The liquid crystal display element of Example 1 was used, along with an anti-reflection treated glass plate of soda-lime of about 1 mm thickness, one surface of which was treated with acid to be finely porous. Polyvinyl butyral plastic, having a refractive index of about 1.51 and about 0.3 mm in thickness, was used as an adhesive layer. The liquid crystal display assembly and the anti-reflection treated glass were caused to adhere to each other at a temperature of about 80° C. at which there was no deterioration of the polarizing plates.
The rate of linear reflection of the liquid crystal display assembly thus formed was about 3%. Under visual inspection, this display assembly was superior in visual recognition to that of Example 1. The surface hardness was in a range of 4H to 6H in pencil hardness, being substantially greater than the surface hardness of the polarizing plate and providing a structure of practical utility.
The structure of the assembly used was like that of Example 1. A resin sheet obtained by denaturing an ethylene-vinyl acetate copolymer was used as an adhesive agent.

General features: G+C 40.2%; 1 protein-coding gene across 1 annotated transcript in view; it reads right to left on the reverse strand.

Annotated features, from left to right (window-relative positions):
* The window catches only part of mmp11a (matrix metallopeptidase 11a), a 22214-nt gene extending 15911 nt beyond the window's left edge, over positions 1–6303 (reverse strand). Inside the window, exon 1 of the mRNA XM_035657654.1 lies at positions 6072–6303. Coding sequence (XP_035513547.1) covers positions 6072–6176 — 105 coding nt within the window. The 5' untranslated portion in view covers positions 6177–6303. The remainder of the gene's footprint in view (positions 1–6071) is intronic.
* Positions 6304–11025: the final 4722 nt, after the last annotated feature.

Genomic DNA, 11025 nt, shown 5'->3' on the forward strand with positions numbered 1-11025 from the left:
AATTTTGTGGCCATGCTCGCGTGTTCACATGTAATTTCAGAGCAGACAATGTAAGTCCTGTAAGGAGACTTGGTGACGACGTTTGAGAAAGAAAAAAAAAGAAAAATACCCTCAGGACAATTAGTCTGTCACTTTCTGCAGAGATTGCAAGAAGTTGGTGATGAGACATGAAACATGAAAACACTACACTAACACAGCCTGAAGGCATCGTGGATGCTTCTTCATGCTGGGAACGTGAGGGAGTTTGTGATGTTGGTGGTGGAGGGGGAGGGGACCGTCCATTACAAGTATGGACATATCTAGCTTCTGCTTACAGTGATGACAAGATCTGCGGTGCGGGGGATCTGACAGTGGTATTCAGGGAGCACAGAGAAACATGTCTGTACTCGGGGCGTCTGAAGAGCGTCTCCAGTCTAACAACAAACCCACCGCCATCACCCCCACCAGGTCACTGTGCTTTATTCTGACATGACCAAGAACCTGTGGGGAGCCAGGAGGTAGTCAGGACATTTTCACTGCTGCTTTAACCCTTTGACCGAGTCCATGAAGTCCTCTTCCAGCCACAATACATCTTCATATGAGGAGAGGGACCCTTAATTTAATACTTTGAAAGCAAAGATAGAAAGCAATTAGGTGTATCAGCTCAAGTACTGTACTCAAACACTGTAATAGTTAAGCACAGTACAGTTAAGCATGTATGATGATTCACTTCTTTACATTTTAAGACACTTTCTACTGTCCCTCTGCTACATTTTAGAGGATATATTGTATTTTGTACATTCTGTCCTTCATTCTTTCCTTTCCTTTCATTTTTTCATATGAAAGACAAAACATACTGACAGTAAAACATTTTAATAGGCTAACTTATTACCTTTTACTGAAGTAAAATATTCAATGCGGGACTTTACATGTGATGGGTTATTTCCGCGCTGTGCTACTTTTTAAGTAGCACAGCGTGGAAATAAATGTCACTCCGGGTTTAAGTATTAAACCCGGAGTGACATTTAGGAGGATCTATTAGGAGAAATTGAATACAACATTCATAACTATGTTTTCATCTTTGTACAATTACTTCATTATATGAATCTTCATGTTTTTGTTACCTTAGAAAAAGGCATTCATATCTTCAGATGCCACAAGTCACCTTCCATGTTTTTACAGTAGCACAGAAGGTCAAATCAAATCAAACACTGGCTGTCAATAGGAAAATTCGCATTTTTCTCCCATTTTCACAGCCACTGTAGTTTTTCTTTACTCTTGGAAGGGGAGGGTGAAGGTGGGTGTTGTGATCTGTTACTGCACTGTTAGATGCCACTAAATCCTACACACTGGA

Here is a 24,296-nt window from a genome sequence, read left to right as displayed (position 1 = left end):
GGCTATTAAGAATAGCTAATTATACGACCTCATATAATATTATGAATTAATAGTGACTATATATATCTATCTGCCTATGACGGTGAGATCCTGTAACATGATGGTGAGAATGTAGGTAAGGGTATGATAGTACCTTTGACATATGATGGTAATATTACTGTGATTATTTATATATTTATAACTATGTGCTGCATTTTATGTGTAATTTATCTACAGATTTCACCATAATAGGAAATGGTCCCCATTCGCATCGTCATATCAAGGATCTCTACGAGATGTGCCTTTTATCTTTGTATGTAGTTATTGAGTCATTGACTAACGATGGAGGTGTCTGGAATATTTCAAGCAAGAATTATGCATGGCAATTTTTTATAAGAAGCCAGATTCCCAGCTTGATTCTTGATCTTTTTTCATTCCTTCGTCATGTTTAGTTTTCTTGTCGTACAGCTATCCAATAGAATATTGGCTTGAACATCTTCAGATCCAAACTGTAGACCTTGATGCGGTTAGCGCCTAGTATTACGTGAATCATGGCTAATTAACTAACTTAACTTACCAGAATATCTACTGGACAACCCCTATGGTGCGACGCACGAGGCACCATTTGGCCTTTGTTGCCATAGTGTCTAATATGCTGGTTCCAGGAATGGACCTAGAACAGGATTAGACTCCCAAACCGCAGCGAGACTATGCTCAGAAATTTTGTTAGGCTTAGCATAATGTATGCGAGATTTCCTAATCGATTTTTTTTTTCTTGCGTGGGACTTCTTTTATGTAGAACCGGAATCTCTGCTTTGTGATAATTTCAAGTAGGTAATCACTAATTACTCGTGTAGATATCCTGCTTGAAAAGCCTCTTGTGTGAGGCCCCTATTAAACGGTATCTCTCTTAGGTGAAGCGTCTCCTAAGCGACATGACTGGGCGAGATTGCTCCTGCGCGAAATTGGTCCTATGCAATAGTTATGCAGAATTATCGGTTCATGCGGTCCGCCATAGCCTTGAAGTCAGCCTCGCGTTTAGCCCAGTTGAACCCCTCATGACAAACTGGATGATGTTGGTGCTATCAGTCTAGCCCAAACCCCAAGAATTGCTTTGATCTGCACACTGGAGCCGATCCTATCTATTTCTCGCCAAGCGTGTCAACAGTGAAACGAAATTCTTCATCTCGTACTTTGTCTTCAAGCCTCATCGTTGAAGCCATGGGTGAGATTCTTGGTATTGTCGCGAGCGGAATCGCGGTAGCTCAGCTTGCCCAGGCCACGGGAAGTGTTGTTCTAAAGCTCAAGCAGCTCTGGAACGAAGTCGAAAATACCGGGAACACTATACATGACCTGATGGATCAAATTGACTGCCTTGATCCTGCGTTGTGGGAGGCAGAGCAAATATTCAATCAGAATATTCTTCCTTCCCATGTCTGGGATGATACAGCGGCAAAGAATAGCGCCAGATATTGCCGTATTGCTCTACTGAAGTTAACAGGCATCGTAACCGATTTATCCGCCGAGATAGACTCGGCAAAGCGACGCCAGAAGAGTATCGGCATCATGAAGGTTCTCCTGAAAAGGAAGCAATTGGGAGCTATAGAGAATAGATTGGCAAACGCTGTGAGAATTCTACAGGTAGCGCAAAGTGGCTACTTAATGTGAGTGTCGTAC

The rate of linear reflection with this structure was about 3%.
A glass plate having a mechanically abraded surface was used as the anti-reflection treated glass. A hot-melt adhesive agent of ethylene-vinyl acetate was used to cause the treated glass to adhere to the liquid crystal display element. In this case, a slight off-shading of the displayed image was produced by an irregular reflecting layer in the surface. However, the device of this Example presented no significant problems in practical use and provided improved visual recognition when compared with displays in which glass without anti-reflection treatment was used.
In addition to the adhesive agents described in the foregoing Examples, other adhesive agents having superior transparency such as an epoxy adhesive agent, a double-fluid acrylic adhesive agent, a tacky silicone adhesive agent, or the like, can be used as adhesive agent 9.
Examples setting forth another aspect of the invention will now be described.